The Courier News from Blytheville, Arkansas on April 23, 1951 · Page 6
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The Courier News from Blytheville, Arkansas · Page 6

Blytheville, Arkansas
Issue Date:
Monday, April 23, 1951
Page 6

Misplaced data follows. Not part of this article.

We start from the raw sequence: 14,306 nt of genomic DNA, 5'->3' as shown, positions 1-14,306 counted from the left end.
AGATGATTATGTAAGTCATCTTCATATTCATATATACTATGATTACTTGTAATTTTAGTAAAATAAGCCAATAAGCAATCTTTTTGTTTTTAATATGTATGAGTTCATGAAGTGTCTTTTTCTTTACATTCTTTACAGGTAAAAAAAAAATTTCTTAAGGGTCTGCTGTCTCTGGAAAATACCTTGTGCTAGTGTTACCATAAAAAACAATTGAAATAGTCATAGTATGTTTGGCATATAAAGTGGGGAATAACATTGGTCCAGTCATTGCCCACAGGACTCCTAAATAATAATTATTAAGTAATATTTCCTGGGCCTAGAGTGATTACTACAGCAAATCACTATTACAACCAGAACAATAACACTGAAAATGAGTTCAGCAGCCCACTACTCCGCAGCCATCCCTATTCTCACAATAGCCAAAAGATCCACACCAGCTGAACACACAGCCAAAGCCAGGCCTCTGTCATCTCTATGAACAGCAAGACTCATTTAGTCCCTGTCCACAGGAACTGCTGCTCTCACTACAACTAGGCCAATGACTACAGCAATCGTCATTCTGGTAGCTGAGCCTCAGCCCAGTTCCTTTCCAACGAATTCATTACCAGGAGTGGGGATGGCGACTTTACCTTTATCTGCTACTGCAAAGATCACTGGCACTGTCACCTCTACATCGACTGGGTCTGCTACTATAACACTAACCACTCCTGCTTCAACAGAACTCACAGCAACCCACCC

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PAGE SIX (AnK.y COURIER NEWS THE BLYTHEVILLE COURIER Nb\V3 THK COURIER NEWS CO. H W HAINES. Publisher BARRY A HAINES Assistant Publisher A A FKEDRICKSON Editor PAUL D HUMAN Advertising Manager Sot* National Advertising Representatives: Wallace Wiunei Co., New York, Chicago .Detroit Atlanta. Memphis Entered ai second class matter at the post- office at Bljrthevllle, Arkansas, under act o) Contress. Octobei ». 1»17 Member ot The Associated Press SUBSCRIPTION RATES: By carrier In the city ol Blythevllle or an; suburban town where carrier service U maintained, 25c per week Bj mail, within a. radius of 50 miles 55,00 per year. »2.50 for six months, S1.2S for three months; by mall outside SO mile zone. 112.50 per rear payable In advance. Meditations They spend their days in wealth, and In a moment |o down to the grave.—Job 21:13. * * * Oh, how a small portion of earth will hold us when we are dead, who ambitiously seek after the whole world while we are living f—Philip, King ot Macedon. Barbs Whether he's father, dad, the old gent, the old man or pop, it's all the same If he's worthy of praise on June 17—Father's Day! * * * The average cloud weighs 300,000 pounds. That sounds as if It includes the silver lining. * + + All cigaret companies boast about the number sold. The modern wife helps her husband !n many ways. t - * * * Sunie teen-age kids said they stole an auto Just for * joke—and now they have 30 days to do nothing but laugh. * + * Advance garden tip—don't let the weeds keep your lettuce from getting a head. Vital Step Taken in Seeking Individual Sewer Cost Data The Blytheville City Council is to be commended for its action in recalling the services of Black and Veatch engineering firm in an effort to produce data ,'that will give the city's residents something concrete to consider along th'e lines of sewer financing. Earlier views of most aldermen were supported at the Council's last session when bond firm representatives emphasized—in essence—"the importance of little things." The "little" aspect of the sewer situation is this: It is of only passing concern to the average citizen that a new sewer system for Blytheville will cost some $1,500,000. The fact that purchase of Blytheville Water Company—should that course be taken—probably would involve another fi,500,000 also is incidental information for the average taxpayer. What the potential sewer user wants to know is this: ; How much will it cost me a month— ?2, ?3, $5, $10? How much would it cost me if the city buys the water company ? How much without the water company ? How long will I have to make such payments? What if I live in a neighborhood where an old sewer district already has been paid out? Then what would I have to pay? What if 1 build in a section of town where all the sewers are new—then what u'ill I have to payv It's the individual application of the over-all situation that counts most with the people of Blytheville. The big figures men little. Most of us have never seen $1,000 all at one time, much loss $1,000,000. Hut we all pay monthly utility bills and know how they can add up, and how they affect our family budgets. Thus, Hie sewer situation now seems to have been hitched lo something we can think about intelligently. The engineering firm that made the original survey of lilythcville's antiquated sewer system can provide us with answers to the questions above, and that is just what the Council has asked it to do. This move is a step forward in a situation that, in its present stages, calls for deliberate action. As the Council was told at the last session, there is much to be done, the market is not favorable to bond activity and the necessary data lo act on is not yet at hand. When this individual cost data is received, then it will be time for the next step. Until then, no intelligent action can be taken and calls for hasty action should be held in abeyance. HCL Blues Out of Washington comes H Census Bureau report that 40 of the '18 slates spent more money than they took in during 1950. Hack in 10'19, tlie figure wa s 33 of 48. In 1948, the majority of states had greater income than outgo. State government debts rose to record high levels in 1950 as state after state failed to balance its budget despite peak revenues. Why these deficits in 40 states? Biggest reason, says the Bureau, is the rise in cost of operating schools, hospitals, welfare and mental institutions, and general welfare programs. Some of these advances reflect the booming cost of living. Others stem from th» fact that more and more people are participating in welfare programs. With inflation unchecked and welfare programs still expanding, no early end to this state deficit trend is in sight. It's a grim reminder that we face mounting burdens whether there's a defense effort or not. JTOTOAT, APRTL Sg, Views of Others General MacArthur States His Case. General MacArthur, in his talk to Congress, niatle an eloquuent defense of the policies that got him fired. He did It with a disavowal of partisanship, and little direct criticism. It was admirably done. Hhis sharpest thrust was at "lay circles, principally abroad." which he said had distorted his position, and in effect called him a warmonger. Another of his statements that had an air of challenge was this: That he understood his views were shared by "practically every military leader concerned with the Korean campaign. Including our own joint chiefs of staff." In the main, the General confined himself to justifying his outspoken opinions. He said no man "In his right mind would advocate sending our ground troops into continental China." But red China's entry Into the Korean war created a new situation, he declared, which required new decisions, if the wnr was to be enfl- ed "with the [east possible delay and at a saving of countless American and allied lives." And these decisions ,he said, had not been made. You know what he asked for: Bombing Chinese bases across the Korean line, using Chiang Kai-^hck's forces (o invade China, and blockading the Chinese coast. He also said Formosa must be held as a necessity to the defense of the Philippines, Japan and our own Pacific] states: His words were persuasive. They carried the weight of Intimate knowledge of Ills subject and obvious sincerity. And they were stronger because he linked Asia up with Europe as one front against communis—each a gateway to the other. The risk of all-out war with red China and Russia? Red, China, he declared, is already fighting us "with the maximum power it can commit;" And Russia will not "necessarily mesh I Us actions with onr moves," but will attack, if she does, when she thinks the time Is ripe. Meanwhile, appeasement can only "beget new ami bloodier wars." That is history's clear lesson. Undoubtedly, there will be vigorous debate of this issue. There should be; that is freedom In action. But let us hope that responsible leaders hold it to the thesis which General MacArthur has now so' impressively presented. —ARKANSAS DEMOCRAT Tragedy in Gotham Now, isn't this too bad: Secretary Trygve Lie of the United Nations is all upset over where he had to sit at the dinner at the Waldorf for President Auriol of nance. He was stuck six feel away from the guest, of honor, as if he were a sixth cousin twice removed. That, he snys, just ain't protocol. What was far worse. Secretary Lie's wJfe was placed one seat below the wife of Ralph Bundle. Dr. Bunchc, It seems, takes his orders from Secretary Lie. but Secretary Lie has to answer to his own wife. Die shame and horror of this whole llllxup Is that New York's Orovcr Whalen is to blame. Grovcr. you know, virtually invented protocol. Even Emily post has to curtsy to htm In this respect. How the impeccable Wlialcn slipped up calls for an investigation, preferably by tlic Returner committee. —DALLAS MORNING NEWS SO THEY SAY Presidential Greetings M'Arthur UsesEmotion For Speech Appeal Peter Cdson's Washington Column — Lack of Logic Distinguishes Great Debate over MacArthur Pirn WASHINGTON (NEA>—Some of the stuff flying around on the MacArthur firing and the great debate over sending troops to Europe should rate prizes as classic examples of lack of Icgic. This applies to both parties. And it should leave the average citizen wondering whether either party has a clear policy. Or if it has, do the individual members of each party UN troops were being pushed back in Korea, there was considerable agitation in Congress for the United States to pull out. Victory was considered impossible. Why should American troops die in Korea? Bring the boys home. crnment, "ing however, many of th same people who had expresse concern over military control government leaped to the general support. Question: If H is wrong to pi General Eisenhower in a posltlo Meanwhile, the Truman admin-j th at'would make him understand it? Take a few Peter Edson typical examples: When Mic Lrooi>s for Europe debate was on, cue of the principal arguments against it was that building up North Atlantic defense fore CR i n wester n Europe won let provoke Soviet Russia into an attack. When the MacArthur came along, however, the general's defenders supported him In the idea that he be empowered to bcmb Manchurian bases and order the Chinese Nationalists to launch an attack on Communist China. The general's critics maintained this would certainly provoke Soviet Russia into direct participation iti the Korean mess, and thus start Work! War III. This contradition poses a question : I f it's wrong to provoke a shooting wnr tn Europe, why is it nil right to provcke one in Asia? Or state it the other way: If it's all right to run the risk of all-out war In Asia, why isn't it all right ope? Bring 'Em Home—No, Send 'Km lo China Here's another: Four or five months ago, when istration kept, insisting that the U.S. and UN must stay in Korea and fight. Then came the MacAr- tluir crisis. Keneral MacArthur wanted to wage more aggressive war. When President Truman relieved the general of command, the cry went up that he should have been supported. By jerking the nig, it WHS claimed that the President, was trying to appease the_ Communists and lose the Korean war. Which position is right? If the Truman administration could be accused of pushing the war too aggressively before, how can it be accused of not pushing the same war, now? On the other hand, if i the President's opponents — both! Democratic and R. e p n b 11 c a n— I thought the U. S. should pull out; of the Korean wnr before, whyj should they change and insist it is | proper to become more deeply involved now? Take a third Illustration: Part of tlie congressional opposition to universal military training has been that the United States did not want to set up a military caste. It was feared that UMT might lead to military control of the government, it was even feared that sending General Eisenhower to Europe as supreme commander for tlie North Atlantic Treaty Organization would put him in position to become a military dictator. .Military or Civilian Control? When General MacArthur in effect defied the civilian head of gov-' against such aggression? horseback over the civilian goveri ment, why is it all right "to ha\ General MacArthur in a similar rx sition on the other side of tl world? Or look at a fourth case, or 5 ries of cases: The Truman administration h time and time again denied acti' and all-out support to the Natioa alist government of China, now c Formcsa. Reasons givcn are th Chiang Kai-shek's government weak, corrupt, ineffective, unrelia ble. Even if you grant al! these charges HS true, it must be admitted that support has also been given to other foreign governments of which the same things could be said in varying degrees on each count. Greece, for example. The Philippines. The Argentine. Even Now if it is all right to support some of these weak and struggling governments, to help them attain stability, why is it wrong to deny such aid to others? Spain? Yugoslavia? India? On the other hand, much of the opposition to more aid for western Europe has been that it was useless to try to defend it against I < The DOCTOR SAYS By EDWIN P. JORDAN, M.D. Written for NEA Service (Second of four articles on stomnch utcers.> Suppose you have had pain In the oniach region or peculiar slomach "nsations for a few weeks and go o the doctor. What next? The story hat you tell may raise the sus- iclon of ulcer of the stomach, he doctor wants to make sure be- ire treatment. There are many things he can o. One is to give a special test leal, withdraw the stomach con- ente through a rubber tube after little while, and examine the laterial for acid and other things, 'his is of enormous help and' al- lough sometimes a person dreads he tube for tlie first time, it is ot painful, in fact, a great many alients learn to do It themselves ithont difficulty. Another thing hat, Is usually done Is to examine sample of Intestinal waste for 'lood since (he doctor needs to mow whether the nicer is bleed- "g. Important in any studv of the itomach is (lie X-ray. For this he patient is given a lirtuid to Irinl: which contains barium. The barium keeps the rays from going hrough so that the stomach can lie seen in a sort of silhouette pic- ure. An ulcer pocket' is visible bj :his method 5 o that Us location and size is accurately known, it is possible, too, to look directly into the stomach by means of an ingenious flexible tube fitted witl mirrors and called a gaslroscope Pictures can be taken of the inside of the stouKich if desired. All this is necessary as a pre liminary to treatment. But something should be said about treat ment, also, because people oftei :et confused about it and wonde why one person is treated one wa: for ulcer and the next-door neigh bor another. The answer is simple. Tlie treat ment depends on the location o the ulcer, on its size, on the symp toms produced, on the age or oc cupation of the patient, and man other factors which vary from per son to person. Treatments In general, medical treatment aimed at avoiding irritation of th ulcer from acid, nervous strain, o anything else so that the ulcer wi be given a chance to heal. Surgica treatment, of which there are sev eral kinds, has a similar purpos unless the particular operation for removal of the ulcer and th stomach area around it. Which of these various methods to use demands careful study and expert weighing of all the factors in each Individual person. take over. So the question here is: If it is wrong to try to support western Europe against possible ComrmmL'it aggression, why wculd it be all right to support Nationalist China Net income of U.S. farmers in 1950 was about C13 billion—27 per cent below the postwar peak in 10-17. The native name for Mt. Everest is Chomolungma, meaning "Goddess Mother of the World." IN HOLLYWOOD By EKSK1NK JOHNSON NE.\ Staff Correspondent HOLLYWOOD —(NBA)— Exclu- eel out her co-starring stint with Jose Ferrer In Paramonnt's "Anything Can Happen." Virginia I ninnaged to bring quite a few people down here MO Washington) from back home. Matter of fact, it's getting so when you meet someone going du\vn the street, you ask whether he's from Independence or Toledo—Michael V. DiSalle. price stabiliser. * * * The nation which first learns to plot air masses correctly and learns to control tlie time and place of precipitation (rainfall) will dominate the globe. -Gen. George C. Kenny, World War II Pacific Air commander. » » * When or.c realizes that serious work on any stale was initiated only a little over tive years *G<>. it seems lo me lliat the present state of development (of guided missiles) is truly precocious.—Dr. Clark B. Millikan, director Guggenheim Aeronautical laboratory. sively Vours: Now it's even Clifton Webb who's going wolfish, with a yen for Joanne Dru in "Mr. B^lve- dere Blows His Whistle." Confides Webb: "They've rounded Belvedere out and even Ihc way I play him is. different. The character Is prorcvcss-1 lournamrnl at (he ralm Springs! ing I expect they'll be marrying! Uarqtiel Club. Her iliamomls almost] Field and Willard Parker arc denying (he secret marriage rumors. Sighl of tlie month: Sonja Hcnie uatchtn; (lie 1'inirns ('Mp tennis deuce from mcnled with a new kind of ink that ! wore off the faces of Ihe cards in just a few minutes of ordinary play. One of tile decks was used in a panic at New York's famous Cavendish club, where Charles While- brook, of Miami, happened to be playing. Charlie went on bidding in his accustomed confident tone long af- to play the king of diamonds, and west signalled with the nine. Declarer finessed dummy's nine of spades and returned to his hand by finessing the queen of clubs. He continued by leading the jack of spades for another trump finesse and drew all of west's trumps. Whltebrook had to find four discards on the four rounds of trumps. He could afford to part witli three low hearts but then had to discard the ace of diamonds to avoid a )»ssible end play. Declarer next led the Jack of clubs from dummy, and Whirebrook carefully played low. iTo cover would allow South to take (he club ace, give up a trick to'thc club ten, and make his contract with a trump and two good clubs.) Dummy's jack of clubs held i trick, but now declarer had to lead a red card from dummy. Whatever he did, he could make only his rump and Hie ace of clubs He 'as therefore set one trick. By DeWITT MacKKN'ZI* AF Foreltn Affair. An»lyi4 The global surge of favorable and dvcrse criticism directed at Oen- ral MacArthur's speech before th« olnt houses of Congress hag much o say about the emotional aspecfe S his oratory. The address was, of course, highly motional In places as was j*n\, emonstrated by (he reactloJPJbn Is hearers. For Instance, ttiere '• •ere tears and even open sobbing i the chamber when MacArthur (included with his '"Old soldlerg ever die; they Just fade away' ood bye." And there were tears among Us- I cners on the radio as (his farewell f the famous veteran came over he air. That was the effect of th« poken word as handled by a maser orator. However, some who didn't hear he speech, but have had to basa heir opinion on the printed word lave been wondering whether these ery Intimate phrases were loo emo- lonal and somewhat on the "corny" ide. Well, it perhaps'Is true that oming from a novice such expres- ions might have seemed "corny" nit not when delivered by a MacArthur. MacArthur Classed Authorities on public speaking assaying this address, have placed MacArthur In the class of great peakers who have employed the oratorical style of the 19th Century Britain's Winston Churchill is cited is being in this classificaton. which s reminiscent of the days of famous ipontcc-rs like William Jermrn°s Sevan and his "Cross of Gold" spMh This style of oratory depends lenvily on the emotional appeal, and t calls for consummate skill if it is to be kept from becoming theatrical. Churchill is a past master of emotional speaking, as witness such famous utterances as his call to arms against Hitler in May of 1940. That was when as prime minister he told (he House of Commons In Imuassioned tones: • "I say to .this house as I said to the ministers who have Joined thij government, I have nothing to offer but blood, toil, tears and sweat." That was emotionalism at Us peak. Yet as handled by a master like Churchill it had the effect of an electric shock on his people. They surged lo the defense of their country. And his sensational appeal also swept through Allied nations and spurred them to greater efforts. I have seen Churchill (n action many times, especially in the House of Commons, going back as far as 1916 when he was more or less "lone wolf" politically in parliament. There never has been a lime when opponents haven't been afraid of Churchill's uncanny skill with words, and his ability to arouse emotions. MacArthur has the knack of cmo- lional appeal. He used it in his ; dress before Congress. There are some who maintain that such emotionalism has no place in public life. They Insist that we should be guided by cold logic. Ab first blush that sounds like an irrefutable argument. Still, while broadly speaking it is true. I think emotionalism 1ms its place. Many of the finest acts of mankind are due to emotional appeal. And so. unless we are to be ruled solely by our heads and never by our hearts, I think we must concede MacArthur the right to resort to some emotional appeal in making this historic defense of his stewardship in the Far East. IS Years Ago In Blytheville — Mr. and Mrs. Allen Huddleston are preparing to move to Brinkley, Ark. A son was born yesterday to Mr. and Mrs. Joe Shanks. 1120 West Ash St. The child has been named Joe. Jr! Mr. and Mrs. Murray Smart 1 purchased the house of the Rev. W B. Womack at 1044 W. Walnut. ter it impossible to tell an ace. This merely him off and aivlns him 22 sets of twins any day now." Kliznboth Taylor has put her foot down about posing In Junior miss duds for the magazines.- The Taylor wardrobe now plunges. Newest Hollywoodcsc for a movie star's home tliat has be»n attached series. Ruth's acting as the alcoholic blinrinrl Hie p';iycrs. , . , There arc no less than four starring films in the works for llrod €rawford al Columbia. • • • Ruth Warrick ami hubby Carl Ncubcrt. who once aclcd and directed In Denmark, are teaming up for summer . stock and a possible TV for back income taxes: A licn-to. • * * Tlie Valcntlna Cortese-Kichard B^.schart romance will have a liap- In "One Too Many" has sparked the word that her performance Is in (he Oscar league. "At least," says Ruth." "I played py ending niter all. Tlie marriage jit for real. When I had a hang- aimoitncemcnt Is due when she re- over 1 really looked like I had one. turns from England. I" fact the crew still thinks I was• • • n't Just acling." Columbia Is nervously watclilnp " * * Sook rensor rcnorls on "Prom Hrrei "ory Calhonn may yet turn out to lUernify," lltr Erusty hrst-s^llcr the stilrtio fir SSS.OOfl. The novel's been binned in Iwo eities already. • • • Hollywood strikes back: In Fox's "The Day Ihc Earth Stood Still." an Interplanetary ambassador arrives on earth in a space shin. He tells the press: "The people of my planet hru'e been hearing your rndio broadcasts and wutchlMg your television. As a matter of fact, for tlie first two years of your television, we thought von just wrestled." Recommended: Warner Bros. 'I Wa.-, a Communist for the FBI." SliirlUiie—nnri limcly. RTOTIK STorrnn lo be a big hotel man. His OJai. Calif., ranch will open its doors to paying guest. 1 : in May. Roddy McDowall will revive a Phillip Bar- . ry plav. "The Yonnrest," in summer | confirlll «I what hts fellow expert NORTH A A Q 10 9 VQ103 • 10762 WEST *K765 ¥ J52 *QJ93 + 95 East 1¥ 3V Pass Pass EAST <D) A None ¥ AK9876 « A54 + K1043 SOUTH AJ8432 Pass + AQ862 N 7 either vul. South Wesi North 1 * Pass 2 4 3* 4V 4 A Pass Double Pass Opening lead—¥2 See HOLLYWOOD on Page 9 • JACOBY ON BRIDGE Ry OSWALD .1ACOBV Written for NBA Service Expert Bids Even On Faceless Cards I Quite a few years ago a manu . „ --Nancy Olson's storlc dull will can-1 (acltirer of playing cards expert- guess. As it happened South ha had believed for years— that Char lie will make at least one bir on any conceivable 13 cards that he finds in his hand. In today's hand, pkiyed nt Ihe recenl Eastern States tournament Whitclirook held the Bast cards Curiously enough he was the onl> player at the table who dirtn' overbid. West opened the deuce of hearts dummy put UP the ten, and White brook "won with the king. He then shifted to (he four of diamonds hoping that South would have a A five-day embryo has been transplanted from one cow to another by scientists at- the Oniver- sify of Wisconsin. State Banner Answer to Previous Puzzle HORIZONTAL a Fencing sword 6 European river V Monster OHill in Athens 8 Tungsten "{ab.) 1 Depicted is the stale iiag o£ 1 Equality 3 Daub '.4 Young goat 7 Article 8 Guided 0 Egyptian sun god 1 Western slate !3 Love god 15 Row 16 Possessive pronoun '? Glucinum (ab.) '.8 While '.OOn time (ab.) -10 Ocean liner (ab.) 31 Painful 33 Grant 36 Former Russian ruler 37 Employed 38 Indian mulberry 39 Light rains 45 Silver (symbol) 16 Decay •SB Worship 19 This slatt produces much • 50 Renewed 53 Directed to VERTICAL 1 Damage 2 Not (prefix) 3 Bird's home 4 Town in 0 Inquire HThis slate's capital is St. 12 Op posed 15 It is a national 31 Its motto is center for mining 16 Venture 18 Protections 19Capilalof Syria 22 Kind of goat 24 Fails "The of Ihc North" 32 Capital of Norway 34 Expensive 35 Rim 40 Arm part 41 Scent 42 Fabricated 43 Ages 44 Soaks flax 47 Musical syllable 49 Peculiar 51 Dimimitiv«j Edward <1 52 Eye (Scot.)